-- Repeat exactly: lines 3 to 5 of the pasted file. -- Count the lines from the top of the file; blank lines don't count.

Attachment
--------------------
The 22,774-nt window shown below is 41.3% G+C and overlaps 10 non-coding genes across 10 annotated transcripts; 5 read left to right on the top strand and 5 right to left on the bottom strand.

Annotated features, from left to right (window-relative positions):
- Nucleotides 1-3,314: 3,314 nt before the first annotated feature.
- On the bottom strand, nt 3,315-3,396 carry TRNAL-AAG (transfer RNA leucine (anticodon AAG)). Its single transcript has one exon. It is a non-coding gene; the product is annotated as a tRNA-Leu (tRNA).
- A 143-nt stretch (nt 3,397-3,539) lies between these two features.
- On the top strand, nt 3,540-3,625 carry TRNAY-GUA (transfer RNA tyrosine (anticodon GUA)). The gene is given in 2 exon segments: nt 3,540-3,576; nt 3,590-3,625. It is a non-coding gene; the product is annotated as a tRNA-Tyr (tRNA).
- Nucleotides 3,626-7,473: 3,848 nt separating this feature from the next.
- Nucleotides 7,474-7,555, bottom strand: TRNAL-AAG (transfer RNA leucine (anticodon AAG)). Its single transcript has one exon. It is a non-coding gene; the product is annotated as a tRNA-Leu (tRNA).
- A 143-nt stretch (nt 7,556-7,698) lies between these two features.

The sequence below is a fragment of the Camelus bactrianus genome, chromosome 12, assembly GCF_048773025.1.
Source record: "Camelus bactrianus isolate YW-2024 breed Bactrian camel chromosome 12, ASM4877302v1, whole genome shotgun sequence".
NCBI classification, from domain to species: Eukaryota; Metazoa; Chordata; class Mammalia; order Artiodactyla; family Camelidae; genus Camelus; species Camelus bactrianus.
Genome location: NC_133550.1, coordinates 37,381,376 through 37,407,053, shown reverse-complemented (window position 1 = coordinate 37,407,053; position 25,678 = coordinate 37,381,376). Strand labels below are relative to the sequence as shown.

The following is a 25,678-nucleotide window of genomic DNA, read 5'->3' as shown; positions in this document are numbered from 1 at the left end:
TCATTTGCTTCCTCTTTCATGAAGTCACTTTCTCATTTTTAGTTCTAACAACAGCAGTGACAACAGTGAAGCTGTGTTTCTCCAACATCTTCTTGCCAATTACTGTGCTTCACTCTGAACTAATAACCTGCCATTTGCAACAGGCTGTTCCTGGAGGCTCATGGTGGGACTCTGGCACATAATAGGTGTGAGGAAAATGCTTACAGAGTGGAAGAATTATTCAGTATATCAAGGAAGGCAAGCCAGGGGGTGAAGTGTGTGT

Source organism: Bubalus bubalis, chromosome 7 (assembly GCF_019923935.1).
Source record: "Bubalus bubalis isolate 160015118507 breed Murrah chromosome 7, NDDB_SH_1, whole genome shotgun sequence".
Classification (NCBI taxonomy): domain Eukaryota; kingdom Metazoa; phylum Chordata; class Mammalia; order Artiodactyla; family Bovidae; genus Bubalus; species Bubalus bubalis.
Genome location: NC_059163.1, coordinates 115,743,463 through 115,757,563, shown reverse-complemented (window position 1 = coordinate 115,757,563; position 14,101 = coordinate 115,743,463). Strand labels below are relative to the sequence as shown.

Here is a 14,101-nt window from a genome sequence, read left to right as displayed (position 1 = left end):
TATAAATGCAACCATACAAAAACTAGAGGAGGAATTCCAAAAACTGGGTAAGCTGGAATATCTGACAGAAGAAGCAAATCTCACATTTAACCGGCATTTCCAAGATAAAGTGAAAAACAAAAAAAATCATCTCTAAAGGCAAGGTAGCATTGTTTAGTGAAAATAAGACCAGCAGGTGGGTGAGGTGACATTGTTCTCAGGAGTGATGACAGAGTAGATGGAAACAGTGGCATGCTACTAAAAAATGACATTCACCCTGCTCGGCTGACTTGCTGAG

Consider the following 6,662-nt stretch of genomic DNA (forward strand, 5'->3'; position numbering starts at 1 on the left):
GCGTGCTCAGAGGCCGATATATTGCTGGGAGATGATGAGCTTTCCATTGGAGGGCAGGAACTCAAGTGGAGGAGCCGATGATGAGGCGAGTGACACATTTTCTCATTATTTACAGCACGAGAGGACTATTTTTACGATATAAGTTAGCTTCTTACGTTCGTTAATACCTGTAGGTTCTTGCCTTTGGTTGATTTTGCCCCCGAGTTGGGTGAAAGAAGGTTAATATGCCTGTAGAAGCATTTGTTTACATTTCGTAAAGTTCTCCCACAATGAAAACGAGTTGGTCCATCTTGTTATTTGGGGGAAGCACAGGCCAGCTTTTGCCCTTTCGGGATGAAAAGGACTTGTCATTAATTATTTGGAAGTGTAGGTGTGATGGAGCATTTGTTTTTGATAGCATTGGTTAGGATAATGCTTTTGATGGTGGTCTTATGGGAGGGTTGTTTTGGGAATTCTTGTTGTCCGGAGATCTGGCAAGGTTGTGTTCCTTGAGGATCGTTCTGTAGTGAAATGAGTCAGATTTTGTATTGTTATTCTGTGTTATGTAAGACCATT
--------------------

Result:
- Nucleotides 1-3,314: 3,314 nt before the first annotated feature.
- On the bottom strand, nt 3,315-3,396 carry TRNAL-AAG (transfer RNA leucine (anticodon AAG)). Its single transcript has one exon. It is a non-coding gene; the product is annotated as a tRNA-Leu (tRNA).
- A 143-nt stretch (nt 3,397-3,539) lies between these two features.